Why White Claw used Instagram to promote return of in-person happy hours

The header image is an illustration of the Meta or Facebook and Instagram icons atop a pile of gold coins.

Hard seltzer brand White Claw is using Instagram to run a contest aimed at Gen Z and millennial drinkers to promote the return of in-person socializing after work.

The contest — called 134 Happy Hours — was named after the 134 weeks that have passed since March 30, 2020, when lockdown restrictions were widely implemented in the U.S. as the pandemic started — and a way to note the 134 Fridays that were missed.

“Instagram is a visual, interactive platform that allows us to not only share our 134 Happy Hours campaign, but also engage with our fans about what they missed most about happy hours with colleagues,” said John Shea, CMO of White Claw Hard Seltzer, U.S.

The brand intends to use Instagram, the channel where the brand has the most followers at over 205,000, to target working Gen Z and millennials (in the 21 to 35 age bracket).

“While White Claw generated extremely strong sales during lockdown, the brand is now attempting to capitalize on this ‘back-to-the-office’ moment and inspire social interactions that used to be more commonplace,” said Mark Walker, CEO of the media company Direct Digital Holdings. “As a result, this White Claw campaign could be part of the marketing wave that initiates the return to happy hour.”

Using digital ads, the brand is asking its followers to recall the feeling of happy hour with their colleagues and to enter a contest to win prizes via a link pinned on its Instagram account. Prizes range from branded merchandise to a $400 gift card. The grand prize winners will receive prizes including a ping pong table, a karaoke machine and a virtual reality headset. The contest launched on Oct. 20 and will run until Nov. 6.

Shea said that 100% of the ad spend went toward social with over 50% on Facebook and Instagram, but declined to share exact figures. According to Pathmatics data, the brand spent a little over $27 million so far on advertising in 2022, which is up from $20 million in 2021.

It comes two years amid the pandemic, as much of the corporate world began working from home and after a recent, independent study that White Claw commissioned that showed 74% of employees said they miss happy hours with colleagues.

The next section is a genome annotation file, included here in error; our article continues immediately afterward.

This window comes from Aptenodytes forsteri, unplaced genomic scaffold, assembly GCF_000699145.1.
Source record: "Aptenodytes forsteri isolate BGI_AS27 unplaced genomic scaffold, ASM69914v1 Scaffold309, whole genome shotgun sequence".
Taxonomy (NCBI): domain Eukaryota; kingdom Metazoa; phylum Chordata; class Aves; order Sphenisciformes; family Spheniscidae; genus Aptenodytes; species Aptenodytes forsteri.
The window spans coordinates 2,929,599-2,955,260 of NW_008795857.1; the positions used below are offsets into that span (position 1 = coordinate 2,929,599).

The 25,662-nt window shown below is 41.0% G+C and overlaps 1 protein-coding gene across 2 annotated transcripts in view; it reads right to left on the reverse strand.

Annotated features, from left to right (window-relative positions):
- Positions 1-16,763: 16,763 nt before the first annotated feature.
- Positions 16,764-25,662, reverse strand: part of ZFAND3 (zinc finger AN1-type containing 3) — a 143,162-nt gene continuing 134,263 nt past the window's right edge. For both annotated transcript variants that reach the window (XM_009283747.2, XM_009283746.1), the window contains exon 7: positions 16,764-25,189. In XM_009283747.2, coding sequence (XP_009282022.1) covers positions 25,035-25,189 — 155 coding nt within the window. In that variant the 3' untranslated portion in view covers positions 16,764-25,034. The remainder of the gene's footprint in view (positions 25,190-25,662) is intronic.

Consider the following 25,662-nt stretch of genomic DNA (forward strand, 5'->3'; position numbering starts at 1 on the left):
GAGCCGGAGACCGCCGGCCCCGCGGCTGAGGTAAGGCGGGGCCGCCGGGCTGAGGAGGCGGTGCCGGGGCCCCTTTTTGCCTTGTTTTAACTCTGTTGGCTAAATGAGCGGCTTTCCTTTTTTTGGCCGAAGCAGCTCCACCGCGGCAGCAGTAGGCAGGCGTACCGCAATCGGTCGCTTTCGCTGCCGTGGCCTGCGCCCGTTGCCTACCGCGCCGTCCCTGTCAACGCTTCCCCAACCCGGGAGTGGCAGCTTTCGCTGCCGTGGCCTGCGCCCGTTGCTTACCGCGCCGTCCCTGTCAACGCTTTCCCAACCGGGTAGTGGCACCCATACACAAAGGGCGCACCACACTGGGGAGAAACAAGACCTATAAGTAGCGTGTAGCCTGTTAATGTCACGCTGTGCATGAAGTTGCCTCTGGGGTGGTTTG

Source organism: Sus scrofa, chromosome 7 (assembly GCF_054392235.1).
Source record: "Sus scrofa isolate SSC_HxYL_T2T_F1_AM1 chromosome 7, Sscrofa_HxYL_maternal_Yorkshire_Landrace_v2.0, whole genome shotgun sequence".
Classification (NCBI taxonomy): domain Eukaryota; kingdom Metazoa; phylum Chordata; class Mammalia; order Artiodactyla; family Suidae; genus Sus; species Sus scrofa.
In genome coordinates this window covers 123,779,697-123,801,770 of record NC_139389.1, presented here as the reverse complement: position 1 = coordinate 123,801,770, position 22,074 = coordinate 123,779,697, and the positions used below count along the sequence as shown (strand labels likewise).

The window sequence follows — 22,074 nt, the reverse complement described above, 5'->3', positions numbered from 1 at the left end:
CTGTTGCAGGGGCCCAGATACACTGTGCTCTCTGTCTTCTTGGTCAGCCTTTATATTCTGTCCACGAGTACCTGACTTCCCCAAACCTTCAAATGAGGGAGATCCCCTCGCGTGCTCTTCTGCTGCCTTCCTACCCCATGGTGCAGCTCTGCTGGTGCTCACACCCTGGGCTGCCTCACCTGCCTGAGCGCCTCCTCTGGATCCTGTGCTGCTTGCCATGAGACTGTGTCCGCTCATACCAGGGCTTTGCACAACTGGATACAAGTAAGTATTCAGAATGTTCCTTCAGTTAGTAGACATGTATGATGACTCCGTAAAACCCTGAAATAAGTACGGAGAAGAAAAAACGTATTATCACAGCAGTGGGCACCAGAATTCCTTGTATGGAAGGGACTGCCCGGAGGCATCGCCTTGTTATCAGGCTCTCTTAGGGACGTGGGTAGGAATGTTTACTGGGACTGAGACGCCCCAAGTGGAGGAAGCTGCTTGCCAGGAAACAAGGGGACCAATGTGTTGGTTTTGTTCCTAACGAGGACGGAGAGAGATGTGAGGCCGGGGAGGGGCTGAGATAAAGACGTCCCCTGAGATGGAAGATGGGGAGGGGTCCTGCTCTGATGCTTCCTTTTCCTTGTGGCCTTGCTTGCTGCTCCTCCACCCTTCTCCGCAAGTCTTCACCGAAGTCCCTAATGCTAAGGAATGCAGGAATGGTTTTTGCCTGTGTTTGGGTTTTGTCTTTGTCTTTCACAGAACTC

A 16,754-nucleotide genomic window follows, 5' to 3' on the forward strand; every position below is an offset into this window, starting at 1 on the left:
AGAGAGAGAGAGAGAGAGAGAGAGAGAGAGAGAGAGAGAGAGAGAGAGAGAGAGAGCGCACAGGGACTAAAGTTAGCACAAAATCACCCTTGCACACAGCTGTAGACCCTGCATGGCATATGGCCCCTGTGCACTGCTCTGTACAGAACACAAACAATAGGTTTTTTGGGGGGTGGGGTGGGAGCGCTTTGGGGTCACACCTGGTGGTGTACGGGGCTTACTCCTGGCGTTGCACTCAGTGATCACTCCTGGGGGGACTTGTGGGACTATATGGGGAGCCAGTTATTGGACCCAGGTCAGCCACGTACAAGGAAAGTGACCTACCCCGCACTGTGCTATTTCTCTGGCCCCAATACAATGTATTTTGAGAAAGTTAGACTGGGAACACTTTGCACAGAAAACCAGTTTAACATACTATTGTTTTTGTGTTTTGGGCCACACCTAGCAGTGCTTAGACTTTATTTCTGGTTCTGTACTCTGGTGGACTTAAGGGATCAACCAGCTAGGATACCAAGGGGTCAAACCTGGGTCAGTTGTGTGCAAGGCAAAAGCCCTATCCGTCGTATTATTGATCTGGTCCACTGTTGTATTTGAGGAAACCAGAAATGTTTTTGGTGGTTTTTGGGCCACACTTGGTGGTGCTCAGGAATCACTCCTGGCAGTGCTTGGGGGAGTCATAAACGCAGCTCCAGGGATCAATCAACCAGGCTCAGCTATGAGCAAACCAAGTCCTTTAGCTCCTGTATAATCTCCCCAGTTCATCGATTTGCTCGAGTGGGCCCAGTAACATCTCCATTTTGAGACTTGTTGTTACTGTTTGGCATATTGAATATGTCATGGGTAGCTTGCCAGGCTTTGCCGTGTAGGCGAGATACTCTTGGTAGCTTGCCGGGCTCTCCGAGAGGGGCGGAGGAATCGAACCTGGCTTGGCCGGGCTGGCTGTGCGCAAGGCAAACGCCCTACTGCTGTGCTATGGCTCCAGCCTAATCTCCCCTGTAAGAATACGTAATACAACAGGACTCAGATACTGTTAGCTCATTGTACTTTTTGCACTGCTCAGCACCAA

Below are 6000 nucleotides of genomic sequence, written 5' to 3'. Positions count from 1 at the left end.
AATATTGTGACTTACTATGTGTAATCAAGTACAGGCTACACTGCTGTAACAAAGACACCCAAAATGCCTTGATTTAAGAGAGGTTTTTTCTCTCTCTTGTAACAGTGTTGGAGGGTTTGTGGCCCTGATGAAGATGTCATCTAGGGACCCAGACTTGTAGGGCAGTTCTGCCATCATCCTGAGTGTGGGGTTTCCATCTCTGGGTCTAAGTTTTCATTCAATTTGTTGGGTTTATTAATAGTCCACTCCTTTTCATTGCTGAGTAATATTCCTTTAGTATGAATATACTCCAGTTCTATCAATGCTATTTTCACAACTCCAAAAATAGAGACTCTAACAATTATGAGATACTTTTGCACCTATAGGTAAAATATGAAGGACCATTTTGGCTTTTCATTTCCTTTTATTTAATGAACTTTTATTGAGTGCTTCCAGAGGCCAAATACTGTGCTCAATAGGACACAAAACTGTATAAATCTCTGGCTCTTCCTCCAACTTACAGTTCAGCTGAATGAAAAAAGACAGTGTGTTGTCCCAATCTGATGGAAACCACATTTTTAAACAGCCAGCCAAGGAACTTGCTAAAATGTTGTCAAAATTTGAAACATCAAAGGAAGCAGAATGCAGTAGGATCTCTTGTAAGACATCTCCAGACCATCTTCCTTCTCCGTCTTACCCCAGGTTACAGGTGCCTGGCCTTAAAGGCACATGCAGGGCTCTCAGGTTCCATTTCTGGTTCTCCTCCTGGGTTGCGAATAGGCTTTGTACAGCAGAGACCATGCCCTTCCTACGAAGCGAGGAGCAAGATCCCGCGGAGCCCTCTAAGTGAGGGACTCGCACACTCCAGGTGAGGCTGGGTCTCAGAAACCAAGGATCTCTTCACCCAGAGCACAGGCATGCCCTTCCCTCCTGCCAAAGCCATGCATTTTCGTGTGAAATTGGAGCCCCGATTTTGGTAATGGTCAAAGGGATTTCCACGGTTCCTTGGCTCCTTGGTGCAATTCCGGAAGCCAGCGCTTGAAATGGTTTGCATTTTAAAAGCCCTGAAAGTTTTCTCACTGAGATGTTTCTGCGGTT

White Claw collaborated with VCCP NY (creative agency), Haworth (media agency), and Zeno Group (PR agency) on this campaign. “White Claw is helping companies nationwide come together again and make up for lost time by gifting curated happy hour experiences,” said Shea.

As previously reported by Digiday, SKYY Vodka and Hilton capitalized on pandemic marketing campaigns to boost brand awareness and toward user bases who wanted to socialize in person again. “We’ve seen brands across various industries tie themselves to this ‘trend,’ whether it’s promoting products or apps that help with in-office work or industry commentary from B2B and B2C companies on ways to be more productive, ensure a smooth transition,” said Anna Crowe, CEO of Crowe PR. “Aligning your brand with a popular trend can be quite impactful, when executed well.”

In 2021, White Claw was responsible for contributing more than $1 billion to the hard seltzer category, which was more than the next two largest hard seltzer brands combined (Bud Light and Truly). 

“We’re looking forward to continuously engaging with our fans, whether it be via events or social campaigns such as this,” Shea said.


More in Marketing

What TikTok’s e-commerce launch could mean for marketers and content creators

TikTok has officially launched its new e-commerce platform, TikTok Shop, earlier this month on August 1. Using the new e-commerce platform, brands and creators can sell products directly on the platform, potentially creating new revenue streams, and tap into the short-form video platform’s growing popularity.

‘The influencer industry can be really vile’: Confessions of an influencer marketer on the industry’s unfair hiring practices

While the influencer industry might sound exciting and like it’s full of opportunities, one marketer can vouch for the horrific scenarios that still take place behind the scenes.

Digiday+ Research: Marketers said revenue grew in the last year, with more growth expected ahead

After a tumultuous 12 months, marketers are getting a clear picture of how they really did during a time of true uncertainty. And, as it turns out, it wasn’t all that bad.